LAS 432 Week 5 DQ 1 The Politics of Technology

This pack of LAS 432 Week 5 DQ 1 The Politics of Technology comprises:

Superior expertise about how technologies work does not guarantee superior judgment about how they should be used, regulated, or governed. As technology becomes more sophisticated, how can citizens and political leaders judge and understand whether a given technology offers great perils or great promises? When great technological projects, such as venturing farther into the galaxy or developing new life-extending medicines, are proposed, how should government officials make decisions about how tax dollars should be spent?

Think of birth control pills, an Olympic runner in a race with artificial legs, video technology that can now pry into our private lives on the street. Electric and electronic technologies that drain our power grid. Cars crowding streets and poisoning the air and changing the international dynamic due to the importance of oil. Life extension medical technologies that have the effect of rising our medical costs as more seriously ill people more old people are living longer often with a low quality of life. There was little government involvement in technology issues and developments in the past but now we are beset by a host of questions produced by more and more technological innovation. Environmental issues are rising to the forefront and suggested remedies for the prevention of ruining our environment have price tags in the billions and trillions. How should governments deal with these issues. The Chinese government enforces a "one-child" policy. It is difficult to imagine the US government trying such a policy here. But how can these decisions be made or shall we just let technology happen and then try to deal with the consequences on a personal level?

There is a lot of discussion about the use of drones internally in the United States, not only by government but by private firms as well. This is a technology developed by the government for use in warfare. Do you think Doug, this was a wise invention? Do you think we will still be pleased when the use of drones becomes common by other nations? Is there a moral dimension to this technology?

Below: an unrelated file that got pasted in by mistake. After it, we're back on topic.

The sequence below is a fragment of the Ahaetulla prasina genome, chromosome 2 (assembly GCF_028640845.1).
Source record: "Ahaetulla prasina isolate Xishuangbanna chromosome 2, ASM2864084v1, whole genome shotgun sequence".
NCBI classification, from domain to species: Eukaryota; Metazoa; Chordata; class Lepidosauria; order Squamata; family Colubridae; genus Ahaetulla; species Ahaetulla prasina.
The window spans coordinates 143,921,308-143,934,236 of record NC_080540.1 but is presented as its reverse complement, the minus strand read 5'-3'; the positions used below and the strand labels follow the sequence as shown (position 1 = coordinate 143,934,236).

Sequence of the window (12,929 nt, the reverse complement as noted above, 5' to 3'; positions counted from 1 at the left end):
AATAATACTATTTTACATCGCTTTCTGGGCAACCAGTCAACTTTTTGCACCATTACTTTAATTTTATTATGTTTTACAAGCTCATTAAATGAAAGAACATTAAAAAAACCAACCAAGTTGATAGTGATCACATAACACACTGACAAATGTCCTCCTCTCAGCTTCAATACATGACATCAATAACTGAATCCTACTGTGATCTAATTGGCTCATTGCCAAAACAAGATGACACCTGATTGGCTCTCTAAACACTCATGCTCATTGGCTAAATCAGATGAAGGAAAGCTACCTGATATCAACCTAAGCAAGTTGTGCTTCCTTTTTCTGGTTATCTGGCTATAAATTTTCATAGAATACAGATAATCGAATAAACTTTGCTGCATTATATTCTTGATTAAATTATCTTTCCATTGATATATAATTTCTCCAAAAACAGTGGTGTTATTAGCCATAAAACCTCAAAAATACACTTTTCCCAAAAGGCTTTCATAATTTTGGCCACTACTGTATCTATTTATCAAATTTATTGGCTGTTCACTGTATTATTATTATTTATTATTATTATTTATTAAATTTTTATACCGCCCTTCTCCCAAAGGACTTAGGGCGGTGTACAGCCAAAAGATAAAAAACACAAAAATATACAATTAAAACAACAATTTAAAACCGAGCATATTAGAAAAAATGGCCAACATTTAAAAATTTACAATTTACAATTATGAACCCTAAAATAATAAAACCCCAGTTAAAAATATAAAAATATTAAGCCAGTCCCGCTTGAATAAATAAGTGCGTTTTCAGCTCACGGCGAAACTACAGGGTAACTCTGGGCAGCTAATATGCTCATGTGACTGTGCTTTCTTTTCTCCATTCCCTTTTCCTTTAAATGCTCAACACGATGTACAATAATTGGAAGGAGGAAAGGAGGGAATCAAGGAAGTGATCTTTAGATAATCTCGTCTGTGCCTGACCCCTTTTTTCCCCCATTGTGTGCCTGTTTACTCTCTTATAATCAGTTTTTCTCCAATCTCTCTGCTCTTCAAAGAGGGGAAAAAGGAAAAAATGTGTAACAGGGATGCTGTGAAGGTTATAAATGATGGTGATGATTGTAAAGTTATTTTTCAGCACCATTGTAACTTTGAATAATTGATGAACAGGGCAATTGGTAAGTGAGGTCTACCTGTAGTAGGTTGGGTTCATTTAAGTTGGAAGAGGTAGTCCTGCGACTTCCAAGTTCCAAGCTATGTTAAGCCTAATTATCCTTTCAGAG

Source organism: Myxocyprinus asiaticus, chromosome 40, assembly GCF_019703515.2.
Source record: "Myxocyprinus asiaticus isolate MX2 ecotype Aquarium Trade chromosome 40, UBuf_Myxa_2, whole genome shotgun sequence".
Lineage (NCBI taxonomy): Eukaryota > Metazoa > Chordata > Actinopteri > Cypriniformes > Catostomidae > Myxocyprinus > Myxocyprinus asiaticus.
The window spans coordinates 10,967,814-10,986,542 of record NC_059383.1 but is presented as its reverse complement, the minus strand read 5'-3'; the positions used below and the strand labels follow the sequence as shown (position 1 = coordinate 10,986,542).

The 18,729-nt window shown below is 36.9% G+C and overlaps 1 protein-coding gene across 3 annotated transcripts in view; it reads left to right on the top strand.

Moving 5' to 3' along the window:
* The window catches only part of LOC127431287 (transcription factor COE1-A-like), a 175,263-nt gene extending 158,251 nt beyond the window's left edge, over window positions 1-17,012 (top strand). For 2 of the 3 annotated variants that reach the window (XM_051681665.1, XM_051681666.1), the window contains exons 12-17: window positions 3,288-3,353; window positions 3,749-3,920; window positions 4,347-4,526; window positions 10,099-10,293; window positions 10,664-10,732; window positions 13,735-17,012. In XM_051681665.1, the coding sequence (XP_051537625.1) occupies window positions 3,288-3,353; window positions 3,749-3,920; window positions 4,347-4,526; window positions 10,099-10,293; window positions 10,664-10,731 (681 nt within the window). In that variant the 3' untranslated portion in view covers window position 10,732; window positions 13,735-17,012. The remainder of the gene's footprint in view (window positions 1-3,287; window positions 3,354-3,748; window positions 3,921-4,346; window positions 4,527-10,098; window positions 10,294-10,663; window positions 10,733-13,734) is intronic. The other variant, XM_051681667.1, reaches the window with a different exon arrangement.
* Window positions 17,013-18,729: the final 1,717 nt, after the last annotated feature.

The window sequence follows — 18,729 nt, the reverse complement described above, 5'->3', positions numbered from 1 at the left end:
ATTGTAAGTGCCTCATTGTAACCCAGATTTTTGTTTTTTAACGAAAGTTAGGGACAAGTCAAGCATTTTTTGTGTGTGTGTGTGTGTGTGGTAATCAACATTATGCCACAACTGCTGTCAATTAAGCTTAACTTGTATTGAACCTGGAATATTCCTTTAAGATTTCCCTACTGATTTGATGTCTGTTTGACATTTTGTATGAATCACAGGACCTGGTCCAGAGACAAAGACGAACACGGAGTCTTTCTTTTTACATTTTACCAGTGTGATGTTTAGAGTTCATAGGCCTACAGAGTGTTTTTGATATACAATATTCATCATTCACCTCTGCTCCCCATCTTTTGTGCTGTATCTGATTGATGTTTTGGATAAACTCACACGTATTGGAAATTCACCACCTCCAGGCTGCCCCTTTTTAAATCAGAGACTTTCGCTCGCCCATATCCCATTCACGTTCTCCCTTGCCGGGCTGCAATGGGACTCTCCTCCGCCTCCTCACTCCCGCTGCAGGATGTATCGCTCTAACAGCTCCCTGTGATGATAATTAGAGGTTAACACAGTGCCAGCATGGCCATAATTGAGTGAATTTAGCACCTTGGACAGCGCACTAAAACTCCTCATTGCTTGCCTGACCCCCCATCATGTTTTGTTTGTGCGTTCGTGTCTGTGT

The Government does sponsor a lot of research on the ocean and related environmental issues. Do you think the space program was a mistake? Why do you think the Government made the decision to do space exploration?

Do I understand your argument to be Eric, that the decision should be made based on the estimated payoff/benefit? Are their ways to measure these potential outcomes?

choices between space technology and human health but I don't get the clear idea of why, what kind of policy is suggested by this decision, how should we decides these questions ? Effects that are tangible would suggest to me that planetary exploration would be more tangible that the iffiness of maybe extending the average human life by some limited amount of time. Then of course caring for the older persons resulting from new health findings is already becoming an economic burden in some societies so from an objective impartial point of view one might argue that a "tangible" outcome of life extension programs would be higher costs and greater social burdens more suffering and a general lower quality of life. But the basic issue is how should the government decide these things and other than personal preferences I don't get much of an idea.

I think I understand your position and the position of others on this question that the benefits from space exploration do not merit support compared to the needs for health care. Others would disagree with this position. So we are back to my question about how we should make decisions on these questions in our society. I hear your points on this issue but I don't see a general proposal of how these things should be decided. To put these items in perspective, the budget of NASA including the costs of space exploration is about $18 billion, the budget for health research and related is about twice that amount at $32 billion, health costs altogether are about $1.2 billion including preventative programs. Does this modify your thinking that there should be no funding of space exploration? How should we decide?

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